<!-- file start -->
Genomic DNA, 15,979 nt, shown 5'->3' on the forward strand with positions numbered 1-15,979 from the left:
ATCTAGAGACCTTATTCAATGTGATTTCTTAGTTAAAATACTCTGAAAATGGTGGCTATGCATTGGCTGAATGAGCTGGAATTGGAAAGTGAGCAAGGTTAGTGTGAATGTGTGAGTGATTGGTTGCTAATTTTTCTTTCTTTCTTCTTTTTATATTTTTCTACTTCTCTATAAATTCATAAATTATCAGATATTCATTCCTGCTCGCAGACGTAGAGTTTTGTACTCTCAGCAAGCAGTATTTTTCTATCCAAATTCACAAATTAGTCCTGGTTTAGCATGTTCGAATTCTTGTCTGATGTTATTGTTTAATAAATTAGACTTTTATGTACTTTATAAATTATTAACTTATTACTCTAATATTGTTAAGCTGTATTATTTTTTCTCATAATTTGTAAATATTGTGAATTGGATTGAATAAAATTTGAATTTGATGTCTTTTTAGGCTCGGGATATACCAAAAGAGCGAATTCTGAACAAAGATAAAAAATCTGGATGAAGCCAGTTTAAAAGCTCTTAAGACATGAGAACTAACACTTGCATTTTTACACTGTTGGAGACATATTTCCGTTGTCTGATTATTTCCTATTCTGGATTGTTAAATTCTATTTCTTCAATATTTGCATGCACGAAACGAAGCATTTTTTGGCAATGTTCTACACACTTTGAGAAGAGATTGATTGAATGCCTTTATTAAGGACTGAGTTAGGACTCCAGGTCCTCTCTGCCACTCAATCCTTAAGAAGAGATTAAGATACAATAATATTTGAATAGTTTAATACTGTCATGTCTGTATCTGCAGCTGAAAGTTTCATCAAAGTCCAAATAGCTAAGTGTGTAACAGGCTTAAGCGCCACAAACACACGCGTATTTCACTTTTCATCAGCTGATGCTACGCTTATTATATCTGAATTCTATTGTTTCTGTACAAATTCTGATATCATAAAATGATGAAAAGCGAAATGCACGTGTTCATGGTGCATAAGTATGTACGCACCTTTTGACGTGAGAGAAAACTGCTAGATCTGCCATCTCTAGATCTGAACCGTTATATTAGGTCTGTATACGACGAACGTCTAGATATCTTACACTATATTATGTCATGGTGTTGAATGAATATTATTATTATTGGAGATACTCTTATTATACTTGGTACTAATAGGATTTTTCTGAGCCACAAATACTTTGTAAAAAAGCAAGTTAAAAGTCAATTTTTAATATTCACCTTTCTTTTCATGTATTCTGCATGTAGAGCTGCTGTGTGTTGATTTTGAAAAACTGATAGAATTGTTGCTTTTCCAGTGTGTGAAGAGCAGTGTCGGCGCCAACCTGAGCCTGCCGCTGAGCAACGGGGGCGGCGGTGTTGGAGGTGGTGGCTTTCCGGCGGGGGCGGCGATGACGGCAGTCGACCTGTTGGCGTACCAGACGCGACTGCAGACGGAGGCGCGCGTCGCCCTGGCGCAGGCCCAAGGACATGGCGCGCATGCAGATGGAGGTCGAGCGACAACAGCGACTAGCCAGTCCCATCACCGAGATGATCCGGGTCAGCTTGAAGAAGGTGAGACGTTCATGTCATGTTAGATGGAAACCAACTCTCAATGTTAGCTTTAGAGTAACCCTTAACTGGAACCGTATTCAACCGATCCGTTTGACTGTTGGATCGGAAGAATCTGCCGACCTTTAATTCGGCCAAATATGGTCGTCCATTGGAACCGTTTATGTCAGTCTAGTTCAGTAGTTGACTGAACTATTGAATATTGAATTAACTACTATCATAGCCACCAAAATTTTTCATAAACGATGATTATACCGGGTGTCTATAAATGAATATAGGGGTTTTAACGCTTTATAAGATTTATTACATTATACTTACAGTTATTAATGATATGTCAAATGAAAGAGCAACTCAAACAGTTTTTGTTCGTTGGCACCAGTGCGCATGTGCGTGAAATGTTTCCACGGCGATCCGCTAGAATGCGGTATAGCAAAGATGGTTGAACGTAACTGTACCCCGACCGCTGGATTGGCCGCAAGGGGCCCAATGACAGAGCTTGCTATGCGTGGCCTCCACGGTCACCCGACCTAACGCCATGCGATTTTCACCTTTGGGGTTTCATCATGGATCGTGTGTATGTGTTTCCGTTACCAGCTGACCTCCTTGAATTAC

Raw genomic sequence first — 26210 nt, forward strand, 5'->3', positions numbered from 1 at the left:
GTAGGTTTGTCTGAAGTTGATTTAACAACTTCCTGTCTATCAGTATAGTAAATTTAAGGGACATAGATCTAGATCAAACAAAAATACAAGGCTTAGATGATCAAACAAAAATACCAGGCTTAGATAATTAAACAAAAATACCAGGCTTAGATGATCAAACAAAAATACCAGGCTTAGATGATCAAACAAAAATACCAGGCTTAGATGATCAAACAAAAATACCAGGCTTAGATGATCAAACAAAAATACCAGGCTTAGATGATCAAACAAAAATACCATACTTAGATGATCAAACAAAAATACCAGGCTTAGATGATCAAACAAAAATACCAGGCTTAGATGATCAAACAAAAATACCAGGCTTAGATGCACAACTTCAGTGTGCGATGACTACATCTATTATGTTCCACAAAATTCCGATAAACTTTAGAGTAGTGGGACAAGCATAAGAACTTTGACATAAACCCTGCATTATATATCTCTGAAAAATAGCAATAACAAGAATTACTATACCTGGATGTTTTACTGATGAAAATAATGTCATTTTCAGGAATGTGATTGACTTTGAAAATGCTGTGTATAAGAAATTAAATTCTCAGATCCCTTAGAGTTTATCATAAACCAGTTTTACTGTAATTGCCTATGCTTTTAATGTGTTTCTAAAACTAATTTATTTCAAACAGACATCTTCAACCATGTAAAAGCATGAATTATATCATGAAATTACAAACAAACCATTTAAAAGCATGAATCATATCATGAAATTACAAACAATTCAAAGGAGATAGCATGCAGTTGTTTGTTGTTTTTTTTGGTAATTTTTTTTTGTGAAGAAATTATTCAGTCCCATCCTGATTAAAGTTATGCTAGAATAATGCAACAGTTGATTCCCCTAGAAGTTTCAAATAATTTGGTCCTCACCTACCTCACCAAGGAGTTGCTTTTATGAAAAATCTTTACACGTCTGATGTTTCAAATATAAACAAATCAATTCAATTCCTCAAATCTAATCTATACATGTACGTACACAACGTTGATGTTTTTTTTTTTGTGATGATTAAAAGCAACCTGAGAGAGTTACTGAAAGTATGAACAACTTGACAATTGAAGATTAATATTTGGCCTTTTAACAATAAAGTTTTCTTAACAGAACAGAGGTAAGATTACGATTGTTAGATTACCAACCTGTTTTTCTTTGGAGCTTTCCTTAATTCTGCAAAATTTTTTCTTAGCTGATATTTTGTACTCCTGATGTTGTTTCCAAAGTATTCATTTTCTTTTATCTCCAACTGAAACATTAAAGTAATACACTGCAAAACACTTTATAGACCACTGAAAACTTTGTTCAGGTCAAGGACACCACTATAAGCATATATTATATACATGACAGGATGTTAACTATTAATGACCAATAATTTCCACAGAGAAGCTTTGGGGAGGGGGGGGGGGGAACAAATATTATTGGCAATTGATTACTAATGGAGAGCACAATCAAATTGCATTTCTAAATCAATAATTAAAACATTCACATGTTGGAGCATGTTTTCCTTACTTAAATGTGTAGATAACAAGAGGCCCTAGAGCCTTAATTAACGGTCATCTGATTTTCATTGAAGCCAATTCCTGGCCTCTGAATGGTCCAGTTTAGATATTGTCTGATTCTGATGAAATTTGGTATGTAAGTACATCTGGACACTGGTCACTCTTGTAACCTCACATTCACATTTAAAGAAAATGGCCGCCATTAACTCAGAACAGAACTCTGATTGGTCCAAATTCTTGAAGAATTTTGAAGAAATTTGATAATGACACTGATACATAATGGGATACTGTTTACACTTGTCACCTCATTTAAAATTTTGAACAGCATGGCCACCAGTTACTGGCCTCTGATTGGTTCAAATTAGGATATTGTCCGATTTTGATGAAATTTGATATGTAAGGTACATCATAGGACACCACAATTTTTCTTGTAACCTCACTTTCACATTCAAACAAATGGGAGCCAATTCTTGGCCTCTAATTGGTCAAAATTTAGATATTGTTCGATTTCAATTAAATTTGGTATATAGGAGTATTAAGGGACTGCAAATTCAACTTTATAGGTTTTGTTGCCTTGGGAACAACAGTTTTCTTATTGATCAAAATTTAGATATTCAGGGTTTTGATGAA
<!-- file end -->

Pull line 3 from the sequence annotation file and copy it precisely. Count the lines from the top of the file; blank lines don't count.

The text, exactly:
Raw genomic sequence first — 26210 nt, forward strand, 5'->3', positions numbered from 1 at the left: